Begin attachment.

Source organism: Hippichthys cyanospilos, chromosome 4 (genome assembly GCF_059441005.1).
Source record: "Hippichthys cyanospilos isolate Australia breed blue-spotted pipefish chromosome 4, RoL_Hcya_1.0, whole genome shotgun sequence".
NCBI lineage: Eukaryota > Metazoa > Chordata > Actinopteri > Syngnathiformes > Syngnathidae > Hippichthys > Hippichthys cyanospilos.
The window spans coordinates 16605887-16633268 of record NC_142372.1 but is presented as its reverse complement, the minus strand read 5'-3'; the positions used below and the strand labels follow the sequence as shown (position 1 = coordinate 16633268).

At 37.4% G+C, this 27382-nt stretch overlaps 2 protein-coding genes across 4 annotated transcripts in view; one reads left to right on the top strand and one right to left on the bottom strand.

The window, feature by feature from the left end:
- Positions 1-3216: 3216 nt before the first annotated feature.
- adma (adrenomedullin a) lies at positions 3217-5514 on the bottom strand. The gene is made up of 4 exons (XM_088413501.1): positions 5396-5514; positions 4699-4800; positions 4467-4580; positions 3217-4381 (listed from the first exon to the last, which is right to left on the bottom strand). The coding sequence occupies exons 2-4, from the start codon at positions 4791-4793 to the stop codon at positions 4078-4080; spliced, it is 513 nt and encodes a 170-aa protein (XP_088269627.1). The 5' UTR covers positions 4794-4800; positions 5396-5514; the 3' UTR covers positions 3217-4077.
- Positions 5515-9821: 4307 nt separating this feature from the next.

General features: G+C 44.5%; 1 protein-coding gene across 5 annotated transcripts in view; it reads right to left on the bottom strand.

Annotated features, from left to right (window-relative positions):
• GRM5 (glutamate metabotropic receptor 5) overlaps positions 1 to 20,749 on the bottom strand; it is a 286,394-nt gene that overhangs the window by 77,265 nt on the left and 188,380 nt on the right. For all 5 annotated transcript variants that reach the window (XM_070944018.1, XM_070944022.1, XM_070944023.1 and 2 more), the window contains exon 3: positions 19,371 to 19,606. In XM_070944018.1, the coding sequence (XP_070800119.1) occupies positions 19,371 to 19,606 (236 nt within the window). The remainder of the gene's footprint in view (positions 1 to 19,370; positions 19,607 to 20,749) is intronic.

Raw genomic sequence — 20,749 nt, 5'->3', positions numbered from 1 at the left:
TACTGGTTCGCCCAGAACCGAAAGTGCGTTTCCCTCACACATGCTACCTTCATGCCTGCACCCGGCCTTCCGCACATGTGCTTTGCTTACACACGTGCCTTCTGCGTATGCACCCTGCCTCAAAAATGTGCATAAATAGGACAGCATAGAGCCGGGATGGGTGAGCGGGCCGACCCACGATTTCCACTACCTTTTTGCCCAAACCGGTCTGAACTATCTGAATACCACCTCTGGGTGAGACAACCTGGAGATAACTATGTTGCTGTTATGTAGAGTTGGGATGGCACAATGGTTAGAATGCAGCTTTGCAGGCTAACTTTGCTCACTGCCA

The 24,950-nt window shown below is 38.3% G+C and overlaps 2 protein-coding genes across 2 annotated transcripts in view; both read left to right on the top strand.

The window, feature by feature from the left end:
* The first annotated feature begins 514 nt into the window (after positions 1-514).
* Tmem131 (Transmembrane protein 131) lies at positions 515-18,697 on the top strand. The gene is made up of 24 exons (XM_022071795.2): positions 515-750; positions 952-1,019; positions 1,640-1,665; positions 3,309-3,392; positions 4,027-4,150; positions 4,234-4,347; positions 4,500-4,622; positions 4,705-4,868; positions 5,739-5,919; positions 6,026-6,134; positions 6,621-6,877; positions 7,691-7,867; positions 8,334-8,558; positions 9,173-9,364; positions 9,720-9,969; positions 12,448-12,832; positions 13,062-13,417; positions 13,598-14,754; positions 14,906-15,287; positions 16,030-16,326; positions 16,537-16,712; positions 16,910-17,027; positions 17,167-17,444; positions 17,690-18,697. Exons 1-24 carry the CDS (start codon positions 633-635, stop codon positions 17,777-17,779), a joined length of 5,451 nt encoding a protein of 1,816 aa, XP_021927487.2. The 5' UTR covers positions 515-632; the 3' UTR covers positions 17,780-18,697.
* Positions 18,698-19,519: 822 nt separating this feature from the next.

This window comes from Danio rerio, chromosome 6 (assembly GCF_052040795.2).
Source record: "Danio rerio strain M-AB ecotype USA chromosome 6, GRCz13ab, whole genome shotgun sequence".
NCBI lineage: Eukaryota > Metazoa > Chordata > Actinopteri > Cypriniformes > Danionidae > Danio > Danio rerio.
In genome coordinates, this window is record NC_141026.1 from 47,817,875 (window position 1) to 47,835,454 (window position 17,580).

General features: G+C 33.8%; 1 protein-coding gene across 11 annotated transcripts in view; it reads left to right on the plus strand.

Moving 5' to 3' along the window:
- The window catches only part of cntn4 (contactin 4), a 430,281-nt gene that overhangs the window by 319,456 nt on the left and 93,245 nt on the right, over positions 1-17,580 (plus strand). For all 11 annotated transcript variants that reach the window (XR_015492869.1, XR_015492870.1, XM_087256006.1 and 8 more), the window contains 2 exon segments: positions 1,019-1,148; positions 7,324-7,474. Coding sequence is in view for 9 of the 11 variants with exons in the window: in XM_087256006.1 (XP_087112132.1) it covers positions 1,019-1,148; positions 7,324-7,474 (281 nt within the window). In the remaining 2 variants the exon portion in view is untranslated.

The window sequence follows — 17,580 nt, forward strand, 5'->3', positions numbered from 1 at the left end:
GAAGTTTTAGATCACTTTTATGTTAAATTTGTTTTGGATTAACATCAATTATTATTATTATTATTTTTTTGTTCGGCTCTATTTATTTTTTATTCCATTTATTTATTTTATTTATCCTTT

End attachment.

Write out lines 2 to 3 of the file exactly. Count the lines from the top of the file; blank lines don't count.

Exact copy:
Source record: "Hippichthys cyanospilos isolate Australia breed blue-spotted pipefish chromosome 4, RoL_Hcya_1.0, whole genome shotgun sequence".
NCBI lineage: Eukaryota > Metazoa > Chordata > Actinopteri > Syngnathiformes > Syngnathidae > Hippichthys > Hippichthys cyanospilos.